Connective tissue disorders that are present at birth and injuries can make tissues of the cervix weak.
When the cervix is weak, the baby may be delivered too early.
Cervical insufficiency is identified only after a woman becomes pregnant.
To prevent early delivery, doctors may stitch the cervix closed (cerclage).
Pregnancy complications, such as cervical insufficiency, are problems that occur only during pregnancy. They may affect the woman, the fetus, or both and may occur at different times during the pregnancy. However, most pregnancy complications can be effectively treated.
Normally, the cervix (the lower part of the uterus) dilates only when labor starts, in response to contractions of the uterus. However, in some women, tissues of the cervix are weak. As a result, the cervix may open (dilate) long before the baby is due, and the baby may be delivered too early.
If a woman has cervical insufficiency, she is likely to have it in future pregnancies.
What causes the cervix to be weak is not well-understood. Usually, no specific cause can be identified.
Conditions that increase the risk of having a weak cervix (risk factors) include
The cervix may be injured during a previous delivery. It may also be injured when a large piece of tissue is removed from the cervix for a biopsy (called a cone biopsy) or when instruments are used to dilate the cervix, as can occur during dilation and curettage (D & C).
Most women with cervical insufficiency do not have any of the above conditions.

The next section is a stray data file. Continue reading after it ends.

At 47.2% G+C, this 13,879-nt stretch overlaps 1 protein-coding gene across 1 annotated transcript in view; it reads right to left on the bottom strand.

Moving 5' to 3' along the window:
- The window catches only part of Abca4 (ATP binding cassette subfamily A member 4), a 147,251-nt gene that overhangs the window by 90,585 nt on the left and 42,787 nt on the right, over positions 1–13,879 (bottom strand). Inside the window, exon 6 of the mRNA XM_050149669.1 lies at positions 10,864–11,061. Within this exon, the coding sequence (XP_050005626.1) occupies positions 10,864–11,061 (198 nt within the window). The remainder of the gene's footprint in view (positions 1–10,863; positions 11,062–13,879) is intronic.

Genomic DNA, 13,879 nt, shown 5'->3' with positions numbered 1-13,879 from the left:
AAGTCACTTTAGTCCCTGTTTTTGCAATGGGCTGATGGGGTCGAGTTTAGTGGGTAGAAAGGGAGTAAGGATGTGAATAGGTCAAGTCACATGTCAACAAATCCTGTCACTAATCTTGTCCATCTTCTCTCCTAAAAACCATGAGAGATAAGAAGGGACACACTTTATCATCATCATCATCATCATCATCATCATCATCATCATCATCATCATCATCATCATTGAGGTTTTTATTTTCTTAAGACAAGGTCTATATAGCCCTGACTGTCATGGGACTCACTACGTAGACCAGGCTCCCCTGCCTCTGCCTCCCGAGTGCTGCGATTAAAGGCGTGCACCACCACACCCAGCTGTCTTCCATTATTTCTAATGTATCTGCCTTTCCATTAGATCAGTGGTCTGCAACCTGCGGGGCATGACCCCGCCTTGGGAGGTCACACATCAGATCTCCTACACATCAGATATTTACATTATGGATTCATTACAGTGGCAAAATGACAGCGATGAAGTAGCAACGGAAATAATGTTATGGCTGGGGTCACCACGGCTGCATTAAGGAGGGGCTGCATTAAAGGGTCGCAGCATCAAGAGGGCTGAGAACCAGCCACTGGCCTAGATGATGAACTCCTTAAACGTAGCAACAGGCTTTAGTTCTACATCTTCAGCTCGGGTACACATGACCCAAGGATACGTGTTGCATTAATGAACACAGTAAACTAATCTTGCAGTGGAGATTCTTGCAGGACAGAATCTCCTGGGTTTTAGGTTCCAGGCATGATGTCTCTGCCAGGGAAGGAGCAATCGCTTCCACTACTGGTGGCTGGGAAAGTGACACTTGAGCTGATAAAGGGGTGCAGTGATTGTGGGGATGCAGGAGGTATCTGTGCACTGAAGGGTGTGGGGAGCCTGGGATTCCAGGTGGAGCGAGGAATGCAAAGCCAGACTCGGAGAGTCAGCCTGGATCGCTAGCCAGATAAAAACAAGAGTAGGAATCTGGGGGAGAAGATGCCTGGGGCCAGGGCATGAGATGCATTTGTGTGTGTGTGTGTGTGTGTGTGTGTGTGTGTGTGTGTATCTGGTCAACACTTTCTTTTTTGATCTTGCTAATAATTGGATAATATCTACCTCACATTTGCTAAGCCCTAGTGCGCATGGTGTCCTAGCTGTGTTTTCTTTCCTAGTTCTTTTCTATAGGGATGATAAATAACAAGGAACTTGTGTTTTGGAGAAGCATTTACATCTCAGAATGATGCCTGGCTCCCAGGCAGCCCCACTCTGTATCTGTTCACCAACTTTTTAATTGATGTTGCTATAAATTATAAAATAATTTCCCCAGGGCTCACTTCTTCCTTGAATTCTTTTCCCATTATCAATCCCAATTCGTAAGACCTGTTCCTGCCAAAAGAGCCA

Cervical insufficiency is usually not identified until a woman delivers a baby too soon.
Doctors suspect cervical insufficiency when a woman has risk factors for a weak cervix, such as previous miscarriages during the 2nd trimester.
Doctors may also suspect cervical insufficiency during a routine examination during pregnancy when they see that the cervix has dilated too soon.
If cervical insufficiency is suspected, ultrasonography using a handheld device inserted inside the vagina (called transvaginal ultrasonography) is done. Findings during ultrasonography may suggest cervical insufficiency. For example, if ultrasonography shows that a woman has a short cervix, particularly a woman who is at risk of cervical insufficiency, doctors may closely watch for signs of premature labor.
Doctors can place stitches around or through the cervix to keep it from opening too soon. Such procedures are called cervical cerclage.
Cerclage appears to prevent preterm delivery in women who have had two more miscarriages during the 2nd-trimester. In such women and other women who have a high risk of cervical insufficiency, cerclage is done during the 1st trimester. Cerclage may also be done before 24 weeks (by the end of the 2nd trimester) if doctors do not know what happened in previous pregnancies but suspect problems in a woman who has a short cervix.
For other women, doctors try to use cerclage only when women have all of the following conditions:
Limiting cerclage to these women does not appear to increase the risk of preterm delivery and reduces the number of cerclages currently being done by two thirds.
Before cervical cerclage, the woman is given a general anesthetic or regional anesthetic. Then doctors usually insert instruments through the vagina to place the stitches. Stitches are usually removed before delivery. Occasionally, they are left in place, and cesarean delivery is done.
If preterm labor is suspected after 22 to 23 weeks of pregnancy, doctors may prescribe corticosteroids (to help the fetus's lungs mature) and modified bed rest (modified activity). Modified bed rest means that women should stay off of their feet most of the day.